Consumers seem to have little concern about the upcoming fiscal cliff. Instead, businesses are the primary discussion holders of the billions of dollars in looming tax hikes and spending cuts due to come into effect January 1, 2013.
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But consumer confidence surged to its highest levels in October since before the recession. A survey by RBC Capital Markets early in the month showed that consumers either were not following updates on the fiscal cliff or simply were not worried about it.
Most say that until it hits their local news media, most people will not understand or be concerned about the fiscal cliff.
But as all the tax cuts from the Bush era expire along with the temporary reduction in payroll taxes put in place since 2011, about 90% of Americans will see their taxes increase.
The average household could pay as much as $3500 more in taxes in 2013. Combined with severe cuts in spending, the fiscal cliff could throw the US economy back into recession from its still-fragile recovery.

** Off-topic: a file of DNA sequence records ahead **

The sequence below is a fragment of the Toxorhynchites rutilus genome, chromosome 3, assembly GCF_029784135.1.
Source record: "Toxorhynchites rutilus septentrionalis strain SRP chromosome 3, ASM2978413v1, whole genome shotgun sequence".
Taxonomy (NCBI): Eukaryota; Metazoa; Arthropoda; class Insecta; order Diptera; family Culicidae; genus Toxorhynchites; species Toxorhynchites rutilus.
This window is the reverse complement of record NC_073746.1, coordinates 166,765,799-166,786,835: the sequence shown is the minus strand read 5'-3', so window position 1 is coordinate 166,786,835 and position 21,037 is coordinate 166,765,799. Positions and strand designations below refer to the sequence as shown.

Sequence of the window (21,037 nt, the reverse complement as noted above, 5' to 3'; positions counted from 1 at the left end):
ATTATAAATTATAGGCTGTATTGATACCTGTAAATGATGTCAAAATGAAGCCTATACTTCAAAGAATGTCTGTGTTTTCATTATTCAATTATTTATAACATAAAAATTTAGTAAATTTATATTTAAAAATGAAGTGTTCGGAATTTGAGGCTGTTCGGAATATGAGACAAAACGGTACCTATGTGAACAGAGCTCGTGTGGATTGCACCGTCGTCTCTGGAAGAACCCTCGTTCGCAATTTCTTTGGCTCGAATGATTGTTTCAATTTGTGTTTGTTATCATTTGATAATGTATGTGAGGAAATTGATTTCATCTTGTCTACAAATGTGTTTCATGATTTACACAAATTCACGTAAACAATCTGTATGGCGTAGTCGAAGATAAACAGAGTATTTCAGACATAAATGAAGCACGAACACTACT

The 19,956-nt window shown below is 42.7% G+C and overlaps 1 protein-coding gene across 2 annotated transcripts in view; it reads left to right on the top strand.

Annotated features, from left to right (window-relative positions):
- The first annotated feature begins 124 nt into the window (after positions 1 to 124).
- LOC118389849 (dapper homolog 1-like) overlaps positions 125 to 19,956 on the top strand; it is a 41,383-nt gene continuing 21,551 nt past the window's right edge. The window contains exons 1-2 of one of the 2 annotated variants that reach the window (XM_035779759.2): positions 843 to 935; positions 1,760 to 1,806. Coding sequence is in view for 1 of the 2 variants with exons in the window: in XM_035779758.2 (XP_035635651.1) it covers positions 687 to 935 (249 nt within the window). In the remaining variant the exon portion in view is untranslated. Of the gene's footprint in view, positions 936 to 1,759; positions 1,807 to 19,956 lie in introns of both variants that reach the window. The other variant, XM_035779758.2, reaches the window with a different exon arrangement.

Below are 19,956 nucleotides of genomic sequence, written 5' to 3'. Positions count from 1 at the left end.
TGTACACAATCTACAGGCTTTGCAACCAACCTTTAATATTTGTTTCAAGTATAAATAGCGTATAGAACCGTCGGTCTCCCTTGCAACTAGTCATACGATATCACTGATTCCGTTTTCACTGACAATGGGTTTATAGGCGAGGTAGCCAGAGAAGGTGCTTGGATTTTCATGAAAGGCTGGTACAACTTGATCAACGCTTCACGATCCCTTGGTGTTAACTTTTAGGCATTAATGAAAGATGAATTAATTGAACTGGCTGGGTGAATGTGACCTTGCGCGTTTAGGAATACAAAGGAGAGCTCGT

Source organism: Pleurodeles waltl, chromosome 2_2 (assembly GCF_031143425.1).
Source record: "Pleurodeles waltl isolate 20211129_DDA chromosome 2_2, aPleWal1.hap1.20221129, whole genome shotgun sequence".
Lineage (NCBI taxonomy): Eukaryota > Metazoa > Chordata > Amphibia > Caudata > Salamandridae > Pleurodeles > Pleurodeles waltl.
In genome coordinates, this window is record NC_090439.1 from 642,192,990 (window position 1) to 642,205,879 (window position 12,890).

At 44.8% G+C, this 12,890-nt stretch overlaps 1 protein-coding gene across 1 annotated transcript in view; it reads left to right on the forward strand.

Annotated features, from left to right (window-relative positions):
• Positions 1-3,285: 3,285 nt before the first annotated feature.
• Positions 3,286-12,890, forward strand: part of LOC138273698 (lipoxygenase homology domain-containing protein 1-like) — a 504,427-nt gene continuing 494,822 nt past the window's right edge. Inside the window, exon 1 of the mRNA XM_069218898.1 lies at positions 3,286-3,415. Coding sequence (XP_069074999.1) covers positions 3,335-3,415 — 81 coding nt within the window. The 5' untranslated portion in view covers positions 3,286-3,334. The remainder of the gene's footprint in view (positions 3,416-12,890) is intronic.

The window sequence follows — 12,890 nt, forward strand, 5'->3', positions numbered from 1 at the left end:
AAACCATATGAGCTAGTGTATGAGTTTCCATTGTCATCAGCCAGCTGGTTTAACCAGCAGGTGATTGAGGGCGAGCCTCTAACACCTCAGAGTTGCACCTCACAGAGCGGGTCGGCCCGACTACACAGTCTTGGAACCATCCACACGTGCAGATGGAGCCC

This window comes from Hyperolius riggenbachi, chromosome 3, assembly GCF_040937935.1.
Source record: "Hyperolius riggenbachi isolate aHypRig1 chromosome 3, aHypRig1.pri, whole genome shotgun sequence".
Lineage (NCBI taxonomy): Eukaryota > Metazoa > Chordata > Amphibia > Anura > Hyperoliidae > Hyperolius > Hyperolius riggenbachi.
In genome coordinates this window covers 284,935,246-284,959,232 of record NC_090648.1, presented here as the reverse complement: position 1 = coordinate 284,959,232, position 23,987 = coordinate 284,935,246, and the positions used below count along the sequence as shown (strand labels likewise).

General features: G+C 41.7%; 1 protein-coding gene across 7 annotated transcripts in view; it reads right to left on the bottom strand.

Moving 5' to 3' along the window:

Economists say the payroll tax alone would cut .6% from economic growth—a big hit to the projected rate of only 2% during the first quarter of 2013.
Several areas of the economy, primarily construction, housing, retail sales, and the job market, are all improving but at different rates across areas of the country and not with great momentum.
It may not even take the actual occurrence of the fiscal cliff to derail the economy
. The last time Congress failed to take appropriate action was with the debt ceiling. Consumer confidence plunged but actual spending was not really hurt.
A broader and much more anticipated result among businesses could have greater impact after the election is over if Congress does not show signs of action immediately upon return from its current recess.